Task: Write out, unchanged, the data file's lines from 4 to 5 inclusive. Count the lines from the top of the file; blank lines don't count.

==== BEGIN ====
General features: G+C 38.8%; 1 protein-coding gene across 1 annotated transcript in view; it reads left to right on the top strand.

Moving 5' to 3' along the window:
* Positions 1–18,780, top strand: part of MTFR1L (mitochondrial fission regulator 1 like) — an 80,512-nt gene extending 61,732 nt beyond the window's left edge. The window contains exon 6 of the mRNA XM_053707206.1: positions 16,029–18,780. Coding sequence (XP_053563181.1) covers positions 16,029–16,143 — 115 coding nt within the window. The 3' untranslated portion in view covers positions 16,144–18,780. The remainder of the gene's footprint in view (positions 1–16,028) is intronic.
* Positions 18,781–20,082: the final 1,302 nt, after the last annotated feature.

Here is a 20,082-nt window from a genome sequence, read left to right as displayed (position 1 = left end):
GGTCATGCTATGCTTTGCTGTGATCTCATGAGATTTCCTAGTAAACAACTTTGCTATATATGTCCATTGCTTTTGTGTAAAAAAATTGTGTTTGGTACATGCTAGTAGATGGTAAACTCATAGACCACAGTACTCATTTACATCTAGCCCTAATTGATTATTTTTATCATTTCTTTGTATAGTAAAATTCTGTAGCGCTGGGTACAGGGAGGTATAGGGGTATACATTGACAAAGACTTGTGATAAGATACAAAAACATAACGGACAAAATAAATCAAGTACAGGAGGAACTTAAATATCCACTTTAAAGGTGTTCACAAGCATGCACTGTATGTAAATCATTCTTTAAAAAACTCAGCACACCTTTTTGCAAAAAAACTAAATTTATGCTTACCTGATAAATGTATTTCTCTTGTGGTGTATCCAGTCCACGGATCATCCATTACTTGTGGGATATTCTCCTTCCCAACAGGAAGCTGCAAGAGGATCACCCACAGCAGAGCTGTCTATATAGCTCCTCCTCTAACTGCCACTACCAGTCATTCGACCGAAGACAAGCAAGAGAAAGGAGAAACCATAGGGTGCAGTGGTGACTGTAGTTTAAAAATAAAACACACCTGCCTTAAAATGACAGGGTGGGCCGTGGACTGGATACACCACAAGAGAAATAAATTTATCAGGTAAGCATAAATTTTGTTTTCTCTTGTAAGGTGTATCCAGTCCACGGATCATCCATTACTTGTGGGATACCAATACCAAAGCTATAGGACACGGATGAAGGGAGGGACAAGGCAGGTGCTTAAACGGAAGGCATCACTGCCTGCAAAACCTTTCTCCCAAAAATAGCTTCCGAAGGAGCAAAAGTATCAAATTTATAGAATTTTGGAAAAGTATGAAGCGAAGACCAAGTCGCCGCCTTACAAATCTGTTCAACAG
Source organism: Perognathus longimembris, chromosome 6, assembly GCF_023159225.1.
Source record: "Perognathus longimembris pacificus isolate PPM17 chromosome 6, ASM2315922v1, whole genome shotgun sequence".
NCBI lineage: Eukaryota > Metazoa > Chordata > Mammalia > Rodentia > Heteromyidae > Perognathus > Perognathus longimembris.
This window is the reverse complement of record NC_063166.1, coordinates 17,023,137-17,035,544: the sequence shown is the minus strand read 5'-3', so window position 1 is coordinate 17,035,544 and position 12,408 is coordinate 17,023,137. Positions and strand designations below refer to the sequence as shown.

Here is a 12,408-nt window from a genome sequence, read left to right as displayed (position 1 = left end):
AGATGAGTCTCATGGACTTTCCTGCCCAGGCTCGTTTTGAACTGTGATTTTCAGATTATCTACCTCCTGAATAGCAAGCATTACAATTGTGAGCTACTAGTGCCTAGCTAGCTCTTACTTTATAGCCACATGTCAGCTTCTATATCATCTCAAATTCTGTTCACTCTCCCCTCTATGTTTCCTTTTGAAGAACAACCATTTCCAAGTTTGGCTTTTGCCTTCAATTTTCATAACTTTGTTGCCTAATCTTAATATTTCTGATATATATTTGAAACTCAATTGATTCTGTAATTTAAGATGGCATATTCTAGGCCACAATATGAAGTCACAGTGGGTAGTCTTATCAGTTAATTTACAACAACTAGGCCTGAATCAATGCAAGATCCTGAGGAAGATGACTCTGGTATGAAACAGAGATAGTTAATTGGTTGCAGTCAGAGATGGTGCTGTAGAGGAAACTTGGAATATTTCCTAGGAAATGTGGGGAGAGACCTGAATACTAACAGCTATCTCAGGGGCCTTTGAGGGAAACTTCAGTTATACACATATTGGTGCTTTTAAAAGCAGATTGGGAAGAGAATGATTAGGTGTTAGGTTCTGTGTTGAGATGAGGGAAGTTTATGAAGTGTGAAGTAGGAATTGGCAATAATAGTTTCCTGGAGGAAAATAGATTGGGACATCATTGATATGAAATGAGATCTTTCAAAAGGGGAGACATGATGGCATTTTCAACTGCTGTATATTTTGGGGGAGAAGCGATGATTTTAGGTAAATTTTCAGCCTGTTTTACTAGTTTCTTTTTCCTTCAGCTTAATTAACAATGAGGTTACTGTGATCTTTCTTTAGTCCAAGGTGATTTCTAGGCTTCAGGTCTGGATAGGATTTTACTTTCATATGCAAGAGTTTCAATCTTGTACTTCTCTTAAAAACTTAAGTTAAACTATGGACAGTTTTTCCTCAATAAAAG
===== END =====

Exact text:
* Positions 18,781–20,082: the final 1,302 nt, after the last annotated feature.

Here is a 20,082-nt window from a genome sequence, read left to right as displayed (position 1 = left end):